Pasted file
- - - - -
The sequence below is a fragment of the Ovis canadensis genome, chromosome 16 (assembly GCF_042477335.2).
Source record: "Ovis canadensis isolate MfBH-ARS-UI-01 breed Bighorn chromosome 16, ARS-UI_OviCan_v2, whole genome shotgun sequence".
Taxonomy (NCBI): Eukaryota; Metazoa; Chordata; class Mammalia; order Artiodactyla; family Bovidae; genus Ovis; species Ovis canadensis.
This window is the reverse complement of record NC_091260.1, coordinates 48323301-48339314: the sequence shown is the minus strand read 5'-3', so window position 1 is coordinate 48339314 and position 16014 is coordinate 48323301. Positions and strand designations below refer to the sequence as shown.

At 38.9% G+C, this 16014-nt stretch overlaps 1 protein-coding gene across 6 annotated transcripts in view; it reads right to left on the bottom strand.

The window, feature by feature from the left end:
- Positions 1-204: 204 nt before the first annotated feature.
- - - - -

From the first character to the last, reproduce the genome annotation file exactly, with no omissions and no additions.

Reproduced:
The sequence below is a fragment of the Ovis canadensis genome, chromosome 16 (assembly GCF_042477335.2).
Source record: "Ovis canadensis isolate MfBH-ARS-UI-01 breed Bighorn chromosome 16, ARS-UI_OviCan_v2, whole genome shotgun sequence".
Taxonomy (NCBI): Eukaryota; Metazoa; Chordata; class Mammalia; order Artiodactyla; family Bovidae; genus Ovis; species Ovis canadensis.
This window is the reverse complement of record NC_091260.1, coordinates 48323301-48339314: the sequence shown is the minus strand read 5'-3', so window position 1 is coordinate 48339314 and position 16014 is coordinate 48323301. Positions and strand designations below refer to the sequence as shown.

At 38.9% G+C, this 16014-nt stretch overlaps 1 protein-coding gene across 6 annotated transcripts in view; it reads right to left on the bottom strand.

The window, feature by feature from the left end:
- Positions 1-204: 204 nt before the first annotated feature.